Report on the breakfast talk “Profit, Performance and Christian Values: Friends or Foes?” given by Mark Greene, Director of the London Institute for Contemporary Christianity.
Mark spoke, in the Roxburghe Hotel on 2 March, to an audience of 50 professionals from the world of business and addressed the question of whether Christian values could make a positive contribution to the bottom line of a business.
You can listen to his talk (36 minutes) and to the Q&A session (10 minutes) using the icons at the foot of the page. We must apologise for the interference from a mobile phone signal which occurs occasionally throughout the recordings but hope that this will not lessen your listening experience.
He asked those present to think about the values which exist within their own workplace, to think how they might make a difference to these values and whether they believed that there is a relationship between the values exhibited by their companies and the profitability of the company and indeed employee satisfaction at their work.
Mark highlighted that each company has a culture; the core belief system/ethos of the workplace, the “way things are done around here” and, using examples from business research and also a recent company awards dinner he had attended, suggested that there was real benefit to be gained from valuing people and their achievements and loyalty, even when not perceived to be in “key” or “high-flying” roles.
The most benefit is gained, however, when that valuing/recognition takes place in the day-to-day workplace and not in the unusual atmosphere of an awards ceremony.
Mark suggested that individual behaviours can modify corporate culture and asked what difference Christian values bringing “wholeness” might make.
Mark referred to business research, specifically the Gallup Q12 tool, and suggested that the three key questions from this study are those asking:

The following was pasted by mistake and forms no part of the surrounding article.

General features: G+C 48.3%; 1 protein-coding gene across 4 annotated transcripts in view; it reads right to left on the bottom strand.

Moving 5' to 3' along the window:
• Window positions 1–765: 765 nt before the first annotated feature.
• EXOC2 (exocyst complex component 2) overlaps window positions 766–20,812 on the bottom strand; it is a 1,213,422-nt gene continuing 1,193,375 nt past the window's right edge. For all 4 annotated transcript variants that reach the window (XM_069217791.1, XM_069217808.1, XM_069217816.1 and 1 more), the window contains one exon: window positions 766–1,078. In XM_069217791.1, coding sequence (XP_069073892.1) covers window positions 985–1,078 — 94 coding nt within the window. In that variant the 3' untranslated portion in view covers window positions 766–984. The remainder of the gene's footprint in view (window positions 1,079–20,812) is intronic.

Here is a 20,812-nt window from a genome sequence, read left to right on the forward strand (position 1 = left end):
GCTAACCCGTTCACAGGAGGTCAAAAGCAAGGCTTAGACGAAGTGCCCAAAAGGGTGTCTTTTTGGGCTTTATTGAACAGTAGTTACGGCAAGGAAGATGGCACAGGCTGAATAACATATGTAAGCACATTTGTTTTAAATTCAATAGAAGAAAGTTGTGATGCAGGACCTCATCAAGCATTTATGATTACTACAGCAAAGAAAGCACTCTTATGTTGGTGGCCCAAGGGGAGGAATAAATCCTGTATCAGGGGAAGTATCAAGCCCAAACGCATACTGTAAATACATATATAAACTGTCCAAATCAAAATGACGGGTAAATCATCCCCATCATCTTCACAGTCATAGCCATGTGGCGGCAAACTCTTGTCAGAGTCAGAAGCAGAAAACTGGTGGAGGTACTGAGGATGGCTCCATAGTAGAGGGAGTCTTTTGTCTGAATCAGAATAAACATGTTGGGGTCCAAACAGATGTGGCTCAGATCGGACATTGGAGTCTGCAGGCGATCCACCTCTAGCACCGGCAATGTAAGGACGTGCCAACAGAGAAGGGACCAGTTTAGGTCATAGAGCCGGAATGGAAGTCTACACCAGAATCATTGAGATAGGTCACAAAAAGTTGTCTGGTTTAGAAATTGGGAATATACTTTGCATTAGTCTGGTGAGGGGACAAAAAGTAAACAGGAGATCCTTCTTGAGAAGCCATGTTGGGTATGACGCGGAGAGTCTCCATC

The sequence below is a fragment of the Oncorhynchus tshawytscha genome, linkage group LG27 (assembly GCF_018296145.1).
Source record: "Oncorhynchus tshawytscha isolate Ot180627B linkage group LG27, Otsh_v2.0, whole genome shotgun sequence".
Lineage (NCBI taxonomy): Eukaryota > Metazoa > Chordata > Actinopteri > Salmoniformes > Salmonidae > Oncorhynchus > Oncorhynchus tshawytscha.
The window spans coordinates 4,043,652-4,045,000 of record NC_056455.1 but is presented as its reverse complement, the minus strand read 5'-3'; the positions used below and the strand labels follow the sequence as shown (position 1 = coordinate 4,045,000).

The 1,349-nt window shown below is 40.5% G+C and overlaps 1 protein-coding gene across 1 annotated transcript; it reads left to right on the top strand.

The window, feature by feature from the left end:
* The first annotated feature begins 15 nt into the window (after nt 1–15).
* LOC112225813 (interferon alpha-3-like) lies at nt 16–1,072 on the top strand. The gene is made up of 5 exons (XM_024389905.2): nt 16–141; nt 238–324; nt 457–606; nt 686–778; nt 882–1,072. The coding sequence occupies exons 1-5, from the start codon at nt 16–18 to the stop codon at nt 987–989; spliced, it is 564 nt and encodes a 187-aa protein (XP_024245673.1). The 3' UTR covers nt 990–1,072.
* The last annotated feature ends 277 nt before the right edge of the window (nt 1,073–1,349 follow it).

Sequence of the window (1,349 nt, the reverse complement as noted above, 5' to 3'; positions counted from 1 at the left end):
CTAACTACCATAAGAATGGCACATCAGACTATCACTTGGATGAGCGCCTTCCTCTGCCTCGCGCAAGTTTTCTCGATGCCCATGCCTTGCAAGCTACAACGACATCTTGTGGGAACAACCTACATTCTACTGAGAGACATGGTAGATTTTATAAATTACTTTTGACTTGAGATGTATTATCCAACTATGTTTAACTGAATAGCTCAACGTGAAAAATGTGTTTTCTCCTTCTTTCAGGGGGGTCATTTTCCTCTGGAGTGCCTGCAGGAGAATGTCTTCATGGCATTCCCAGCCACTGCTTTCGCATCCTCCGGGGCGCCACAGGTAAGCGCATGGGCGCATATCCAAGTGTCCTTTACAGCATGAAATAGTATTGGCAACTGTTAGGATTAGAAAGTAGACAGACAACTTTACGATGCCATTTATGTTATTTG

- Do I know what’s expected of me at work?
- Do I have the opportunity to do what I do best every day?
- Does my supervisor/someone at work seem to care about me as a person?
He suggested that people like to be accountable, to be in roles which release their potential and to be valued as an individual and that the Christian value framework addressed these three important areas directly. He gave examples of where increasing trustworthiness of management could be correlated directly with increased profitability across comparable, matched parts of the same business – trust and truth in business leads to increased loyalty.
Asking the question “What are the key qualities of business leaders who consistently deliver sustained greater than average profitability?” resulted in a range of suggestions from the floor. Mark stated that, perhaps surprisingly, humility had been identified as the number one attribute with focus coming close behind.
On the other side of the coin the most identified cause of stress at work was resentment or lack of forgiveness.
Mark concluded by suggesting that Christian values align very strongly with addressing these issues and that we should regard them very much as “friends” and not “foes” in the world of business.
He then took a number of questions and comments.